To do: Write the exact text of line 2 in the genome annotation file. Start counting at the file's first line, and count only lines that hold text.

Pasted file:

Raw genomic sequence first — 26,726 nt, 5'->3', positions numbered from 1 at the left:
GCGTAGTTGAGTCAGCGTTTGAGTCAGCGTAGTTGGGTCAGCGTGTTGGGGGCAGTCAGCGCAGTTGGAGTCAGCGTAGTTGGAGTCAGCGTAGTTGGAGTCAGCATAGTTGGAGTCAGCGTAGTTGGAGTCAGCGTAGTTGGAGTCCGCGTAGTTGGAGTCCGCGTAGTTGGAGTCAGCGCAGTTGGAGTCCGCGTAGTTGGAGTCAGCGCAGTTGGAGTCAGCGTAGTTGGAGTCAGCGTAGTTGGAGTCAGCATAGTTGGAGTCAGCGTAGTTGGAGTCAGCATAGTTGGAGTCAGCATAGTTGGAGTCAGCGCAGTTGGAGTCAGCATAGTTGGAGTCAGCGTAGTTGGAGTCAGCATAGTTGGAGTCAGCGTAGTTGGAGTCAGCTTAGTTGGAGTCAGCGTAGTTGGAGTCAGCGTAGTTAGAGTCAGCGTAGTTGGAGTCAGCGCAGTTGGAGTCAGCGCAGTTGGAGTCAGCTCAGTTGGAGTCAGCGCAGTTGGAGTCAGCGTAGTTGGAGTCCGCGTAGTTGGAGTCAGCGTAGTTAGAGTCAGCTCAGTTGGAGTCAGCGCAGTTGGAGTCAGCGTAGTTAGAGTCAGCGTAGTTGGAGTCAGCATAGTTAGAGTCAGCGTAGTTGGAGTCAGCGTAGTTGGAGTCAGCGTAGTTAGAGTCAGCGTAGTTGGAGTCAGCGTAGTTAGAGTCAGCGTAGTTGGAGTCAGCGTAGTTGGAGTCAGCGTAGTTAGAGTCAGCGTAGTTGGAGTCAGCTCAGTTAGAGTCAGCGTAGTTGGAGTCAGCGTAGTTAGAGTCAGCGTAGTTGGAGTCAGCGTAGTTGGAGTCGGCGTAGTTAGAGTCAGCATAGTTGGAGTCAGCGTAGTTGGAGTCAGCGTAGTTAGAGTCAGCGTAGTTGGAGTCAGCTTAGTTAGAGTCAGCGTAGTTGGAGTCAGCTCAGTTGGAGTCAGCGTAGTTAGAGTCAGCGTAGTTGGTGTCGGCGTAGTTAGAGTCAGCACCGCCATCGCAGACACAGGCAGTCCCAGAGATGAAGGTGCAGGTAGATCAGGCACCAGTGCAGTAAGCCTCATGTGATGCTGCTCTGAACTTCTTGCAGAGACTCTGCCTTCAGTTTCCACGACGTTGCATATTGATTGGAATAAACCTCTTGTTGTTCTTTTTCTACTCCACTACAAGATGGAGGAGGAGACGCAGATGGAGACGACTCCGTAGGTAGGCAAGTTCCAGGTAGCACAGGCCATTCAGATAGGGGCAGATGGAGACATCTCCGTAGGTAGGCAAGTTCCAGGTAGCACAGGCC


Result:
GCGTAGTTGAGTCAGCGTTTGAGTCAGCGTAGTTGGGTCAGCGTGTTGGGGGCAGTCAGCGCAGTTGGAGTCAGCGTAGTTGGAGTCAGCGTAGTTGGAGTCAGCATAGTTGGAGTCAGCGTAGTTGGAGTCAGCGTAGTTGGAGTCCGCGTAGTTGGAGTCCGCGTAGTTGGAGTCAGCGCAGTTGGAGTCCGCGTAGTTGGAGTCAGCGCAGTTGGAGTCAGCGTAGTTGGAGTCAGCGTAGTTGGAGTCAGCATAGTTGGAGTCAGCGTAGTTGGAGTCAGCATAGTTGGAGTCAGCATAGTTGGAGTCAGCGCAGTTGGAGTCAGCATAGTTGGAGTCAGCGTAGTTGGAGTCAGCATAGTTGGAGTCAGCGTAGTTGGAGTCAGCTTAGTTGGAGTCAGCGTAGTTGGAGTCAGCGTAGTTAGAGTCAGCGTAGTTGGAGTCAGCGCAGTTGGAGTCAGCGCAGTTGGAGTCAGCTCAGTTGGAGTCAGCGCAGTTGGAGTCAGCGTAGTTGGAGTCCGCGTAGTTGGAGTCAGCGTAGTTAGAGTCAGCTCAGTTGGAGTCAGCGCAGTTGGAGTCAGCGTAGTTAGAGTCAGCGTAGTTGGAGTCAGCATAGTTAGAGTCAGCGTAGTTGGAGTCAGCGTAGTTGGAGTCAGCGTAGTTAGAGTCAGCGTAGTTGGAGTCAGCGTAGTTAGAGTCAGCGTAGTTGGAGTCAGCGTAGTTGGAGTCAGCGTAGTTAGAGTCAGCGTAGTTGGAGTCAGCTCAGTTAGAGTCAGCGTAGTTGGAGTCAGCGTAGTTAGAGTCAGCGTAGTTGGAGTCAGCGTAGTTGGAGTCGGCGTAGTTAGAGTCAGCATAGTTGGAGTCAGCGTAGTTGGAGTCAGCGTAGTTAGAGTCAGCGTAGTTGGAGTCAGCTTAGTTAGAGTCAGCGTAGTTGGAGTCAGCTCAGTTGGAGTCAGCGTAGTTAGAGTCAGCGTAGTTGGTGTCGGCGTAGTTAGAGTCAGCACCGCCATCGCAGACACAGGCAGTCCCAGAGATGAAGGTGCAGGTAGATCAGGCACCAGTGCAGTAAGCCTCATGTGATGCTGCTCTGAACTTCTTGCAGAGACTCTGCCTTCAGTTTCCACGACGTTGCATATTGATTGGAATAAACCTCTTGTTGTTCTTTTTCTACTCCACTACAAGATGGAGGAGGAGACGCAGATGGAGACGACTCCGTAGGTAGGCAAGTTCCAGGTAGCACAGGCCATTCAGATAGGGGCAGATGGAGACATCTCCGTAGGTAGGCAAGTTCCAGGTAGCACAGGCC